(NOTE: This is an updated article from our digitalpreservation.gov website originally written by Mike Ashenfelder.)
As we discussed in an earlier post, the landscape is changing for the better in terms of the appearance of open source tools to support digital preservation and access.
NDIIPP has contributed by developing tools to transfer large quantities of digital data, because there’s a great need for reliable tools to get important digital content from the “there” where they’re created to the “here” of the stewardship organizations that will care for them for the long-term.
These tools have enable the Library of Congress to transfer and capture a significant amount of digital data over the past few years, and with each digital-collection transfer, the Library refines its tools, simplifying and improving them in iterative stages
The Library’s transfer workflow starts when a sender of a digital collection prepares for a transfer by packaging a collection in a digital “bag” and making it accessible for the Library to download.
“Bags” are based on a concept developed at the University of Tsukuba in Japan called “enclose and deposit” (PDF). “Enclose and deposit” became “bag it and tag it” in black-humored hands, and the Library has worked with partners to codify these method of structuring transferable objects in the BagIt specification (PDF).
Bagit describes a method where a digital collection is packed into a directory (the bag) along with a machine-readable manifest file (the tag) that lists the contents. Bags have a sparse structure that allows the possibility of any institutional data architecture or file format. Bags can hold documents, pictures, music, movies and even other folders. Anything digital can fit into a bag.
The Bagit: Transferring Content for Digital Preservation video is a great place to start to understand how digital content makes its way to the Library.
A bag is like a folder or directory on a computer. It is essentially comprised of three elements: A bag declaration text file, which is like a seal of authenticity; a text-file manifest listing the files in the collection; and a subdirectory – usually titled “data” – filled with the digital content. The manifest is machine readable for automated data ingest. The receiving computer analyzes the manifest and runs checksums on the contents; if the checksums match, the transfer is successful.
A bag can also contain an optional text file, titled “bag-info.txt,” that contains a small amount of administrative metadata, such as contact information for the collection owner and a brief description of the collection. Users can include much more metadata about the collection, but the Library recommends storing it in the “data” directory with the rest of the collection in order to keep the bag root directory uncluttered. Users can note in the “bag-info.txt” file that additional metadata exists and resides in the “data” directory.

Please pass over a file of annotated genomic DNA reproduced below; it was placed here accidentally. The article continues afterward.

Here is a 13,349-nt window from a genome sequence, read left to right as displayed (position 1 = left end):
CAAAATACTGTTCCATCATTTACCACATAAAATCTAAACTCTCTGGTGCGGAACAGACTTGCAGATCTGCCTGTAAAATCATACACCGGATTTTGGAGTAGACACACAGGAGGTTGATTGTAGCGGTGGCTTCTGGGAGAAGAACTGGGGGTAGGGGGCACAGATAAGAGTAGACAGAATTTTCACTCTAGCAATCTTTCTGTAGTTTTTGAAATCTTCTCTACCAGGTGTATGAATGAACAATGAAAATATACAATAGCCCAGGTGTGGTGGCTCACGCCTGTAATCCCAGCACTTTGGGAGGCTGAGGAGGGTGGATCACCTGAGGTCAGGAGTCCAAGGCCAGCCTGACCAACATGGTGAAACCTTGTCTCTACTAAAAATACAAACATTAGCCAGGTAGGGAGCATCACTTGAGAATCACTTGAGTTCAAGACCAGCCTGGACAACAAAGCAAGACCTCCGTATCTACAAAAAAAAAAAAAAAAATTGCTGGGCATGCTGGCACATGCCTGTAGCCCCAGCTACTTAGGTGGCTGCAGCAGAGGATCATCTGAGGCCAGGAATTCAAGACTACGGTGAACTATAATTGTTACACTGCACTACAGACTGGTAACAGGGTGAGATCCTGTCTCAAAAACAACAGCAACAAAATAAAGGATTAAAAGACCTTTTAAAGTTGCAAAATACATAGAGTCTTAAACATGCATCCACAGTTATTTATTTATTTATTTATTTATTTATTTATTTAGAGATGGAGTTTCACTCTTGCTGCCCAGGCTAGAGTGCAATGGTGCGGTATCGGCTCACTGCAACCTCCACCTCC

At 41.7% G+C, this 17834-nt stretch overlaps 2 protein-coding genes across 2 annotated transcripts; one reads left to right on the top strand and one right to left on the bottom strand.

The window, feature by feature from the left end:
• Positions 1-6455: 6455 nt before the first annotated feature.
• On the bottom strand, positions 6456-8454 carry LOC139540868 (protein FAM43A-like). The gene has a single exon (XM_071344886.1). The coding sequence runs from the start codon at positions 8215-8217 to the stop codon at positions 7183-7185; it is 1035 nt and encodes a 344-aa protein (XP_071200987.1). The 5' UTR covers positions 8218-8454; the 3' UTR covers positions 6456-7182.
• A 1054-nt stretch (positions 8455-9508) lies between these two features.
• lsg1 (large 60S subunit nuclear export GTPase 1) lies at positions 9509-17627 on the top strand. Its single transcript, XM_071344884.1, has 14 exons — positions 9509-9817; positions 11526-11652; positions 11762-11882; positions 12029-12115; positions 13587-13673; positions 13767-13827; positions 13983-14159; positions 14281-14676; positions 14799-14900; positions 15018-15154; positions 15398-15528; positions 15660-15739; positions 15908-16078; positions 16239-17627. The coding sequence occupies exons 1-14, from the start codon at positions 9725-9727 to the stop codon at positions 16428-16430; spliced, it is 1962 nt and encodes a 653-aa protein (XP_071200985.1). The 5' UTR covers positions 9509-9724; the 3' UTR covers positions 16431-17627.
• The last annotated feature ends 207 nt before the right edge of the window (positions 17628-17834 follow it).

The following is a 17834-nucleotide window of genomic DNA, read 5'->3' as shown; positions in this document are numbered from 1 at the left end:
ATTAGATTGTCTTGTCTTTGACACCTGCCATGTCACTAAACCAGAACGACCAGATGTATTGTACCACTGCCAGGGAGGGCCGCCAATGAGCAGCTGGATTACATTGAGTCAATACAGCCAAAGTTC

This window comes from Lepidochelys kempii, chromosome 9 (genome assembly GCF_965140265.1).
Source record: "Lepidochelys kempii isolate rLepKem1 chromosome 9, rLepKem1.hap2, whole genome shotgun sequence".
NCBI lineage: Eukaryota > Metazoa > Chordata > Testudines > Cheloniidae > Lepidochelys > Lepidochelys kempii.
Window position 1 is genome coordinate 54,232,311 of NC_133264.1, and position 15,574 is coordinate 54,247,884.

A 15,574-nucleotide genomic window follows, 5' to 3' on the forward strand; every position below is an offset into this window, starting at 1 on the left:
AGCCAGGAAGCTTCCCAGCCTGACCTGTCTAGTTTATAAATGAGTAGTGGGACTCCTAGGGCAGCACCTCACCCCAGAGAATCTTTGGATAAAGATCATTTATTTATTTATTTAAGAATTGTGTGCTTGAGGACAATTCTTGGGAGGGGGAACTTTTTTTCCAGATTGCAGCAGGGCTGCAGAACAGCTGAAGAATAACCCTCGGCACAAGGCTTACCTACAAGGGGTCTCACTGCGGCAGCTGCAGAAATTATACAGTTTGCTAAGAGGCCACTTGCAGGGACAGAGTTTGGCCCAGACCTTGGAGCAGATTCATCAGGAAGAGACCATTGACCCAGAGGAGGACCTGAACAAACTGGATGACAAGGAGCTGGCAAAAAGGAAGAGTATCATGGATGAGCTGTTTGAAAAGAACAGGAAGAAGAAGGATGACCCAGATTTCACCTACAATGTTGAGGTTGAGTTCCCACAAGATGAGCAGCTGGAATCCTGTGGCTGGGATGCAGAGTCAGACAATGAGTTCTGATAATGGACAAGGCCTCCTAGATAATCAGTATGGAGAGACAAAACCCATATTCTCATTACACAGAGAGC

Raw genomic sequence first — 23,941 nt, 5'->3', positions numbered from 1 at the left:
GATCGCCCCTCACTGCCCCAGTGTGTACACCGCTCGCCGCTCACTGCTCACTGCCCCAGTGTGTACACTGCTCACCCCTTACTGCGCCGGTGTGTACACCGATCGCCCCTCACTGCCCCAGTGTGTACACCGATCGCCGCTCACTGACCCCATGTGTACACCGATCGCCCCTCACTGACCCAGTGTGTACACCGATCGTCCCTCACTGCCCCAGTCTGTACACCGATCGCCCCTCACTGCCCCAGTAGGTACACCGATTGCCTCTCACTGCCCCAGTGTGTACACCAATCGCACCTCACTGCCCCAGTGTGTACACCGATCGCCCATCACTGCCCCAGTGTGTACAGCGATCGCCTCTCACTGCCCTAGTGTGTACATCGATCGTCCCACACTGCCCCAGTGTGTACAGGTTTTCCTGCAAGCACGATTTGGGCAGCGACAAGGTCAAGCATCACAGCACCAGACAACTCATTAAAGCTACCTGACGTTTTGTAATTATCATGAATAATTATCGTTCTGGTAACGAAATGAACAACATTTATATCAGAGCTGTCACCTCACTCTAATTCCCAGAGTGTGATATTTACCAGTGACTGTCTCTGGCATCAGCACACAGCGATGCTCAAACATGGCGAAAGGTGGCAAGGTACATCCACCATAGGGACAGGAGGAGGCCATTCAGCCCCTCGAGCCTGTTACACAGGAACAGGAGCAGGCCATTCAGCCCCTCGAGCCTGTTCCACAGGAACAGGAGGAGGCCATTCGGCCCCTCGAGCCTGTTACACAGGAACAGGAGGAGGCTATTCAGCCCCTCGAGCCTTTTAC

A bag variation, called a “holey bag,” is gaining wider acceptance because of its flexibility. A holey bag has the standard bag structure but its “data” directory is empty.
The holey bag contains an additional text file titled “fetch.txt” at the root level that lists the Uniform Resource Locators (URLs) of the files to be fetched (so-called “holes” in the digital collection to be filled in). A script consults the “fetch.txt” file, follows the URLs, downloads the files and aggregates them into the local “data” directory within the bag. The sender’s source files do not need to reside in the same directory or on the same server; they can be retrieved from many different sources. A holey bag becomes complete after the digital collection is entirely downloaded and its manifest file is verified.
An example of a “holey bag” workflow was included in last year’s post on capturing the “end of term” of the George W. Bush presidential administration.
The Library has developed an open source tool based on the BagIt specification called the BagIt Library (BIL), a Java library for the Unix environment. BIL has a range of features, including commands for making and manipulating bags, and the ability manipulate different aspects of the transfer, validation and verification of bags. The Library has also released a “friendlier” desktop version called Bagger.
Are you using the Bagit specification or any of the Library’s tools to support it? We’d love to hear from you on what you’ve discovered about them.